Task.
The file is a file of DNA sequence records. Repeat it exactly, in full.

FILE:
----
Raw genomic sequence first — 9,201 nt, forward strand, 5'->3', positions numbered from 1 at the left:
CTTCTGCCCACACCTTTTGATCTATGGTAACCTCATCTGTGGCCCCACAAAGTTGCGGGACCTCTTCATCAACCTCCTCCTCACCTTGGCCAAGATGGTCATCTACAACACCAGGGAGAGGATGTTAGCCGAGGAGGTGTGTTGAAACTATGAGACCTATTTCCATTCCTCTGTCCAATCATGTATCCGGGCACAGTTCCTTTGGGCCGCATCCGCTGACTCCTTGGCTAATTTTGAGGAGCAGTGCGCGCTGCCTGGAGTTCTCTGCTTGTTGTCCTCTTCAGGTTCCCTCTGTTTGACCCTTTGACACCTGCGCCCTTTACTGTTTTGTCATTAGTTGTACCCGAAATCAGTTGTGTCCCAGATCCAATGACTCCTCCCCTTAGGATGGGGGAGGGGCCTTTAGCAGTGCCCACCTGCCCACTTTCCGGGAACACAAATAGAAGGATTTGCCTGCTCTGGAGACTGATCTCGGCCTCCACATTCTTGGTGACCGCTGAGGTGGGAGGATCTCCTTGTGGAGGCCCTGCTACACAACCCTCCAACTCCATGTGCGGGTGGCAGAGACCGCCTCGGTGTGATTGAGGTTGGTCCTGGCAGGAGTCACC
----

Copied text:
Raw genomic sequence first — 9,201 nt, forward strand, 5'->3', positions numbered from 1 at the left:
CTTCTGCCCACACCTTTTGATCTATGGTAACCTCATCTGTGGCCCCACAAAGTTGCGGGACCTCTTCATCAACCTCCTCCTCACCTTGGCCAAGATGGTCATCTACAACACCAGGGAGAGGATGTTAGCCGAGGAGGTGTGTTGAAACTATGAGACCTATTTCCATTCCTCTGTCCAATCATGTATCCGGGCACAGTTCCTTTGGGCCGCATCCGCTGACTCCTTGGCTAATTTTGAGGAGCAGTGCGCGCTGCCTGGAGTTCTCTGCTTGTTGTCCTCTTCAGGTTCCCTCTGTTTGACCCTTTGACACCTGCGCCCTTTACTGTTTTGTCATTAGTTGTACCCGAAATCAGTTGTGTCCCAGATCCAATGACTCCTCCCCTTAGGATGGGGGAGGGGCCTTTAGCAGTGCCCACCTGCCCACTTTCCGGGAACACAAATAGAAGGATTTGCCTGCTCTGGAGACTGATCTCGGCCTCCACATTCTTGGTGACCGCTGAGGTGGGAGGATCTCCTTGTGGAGGCCCTGCTACACAACCCTCCAACTCCATGTGCGGGTGGCAGAGACCGCCTCGGTGTGATTGAGGTTGGTCCTGGCAGGAGTCACC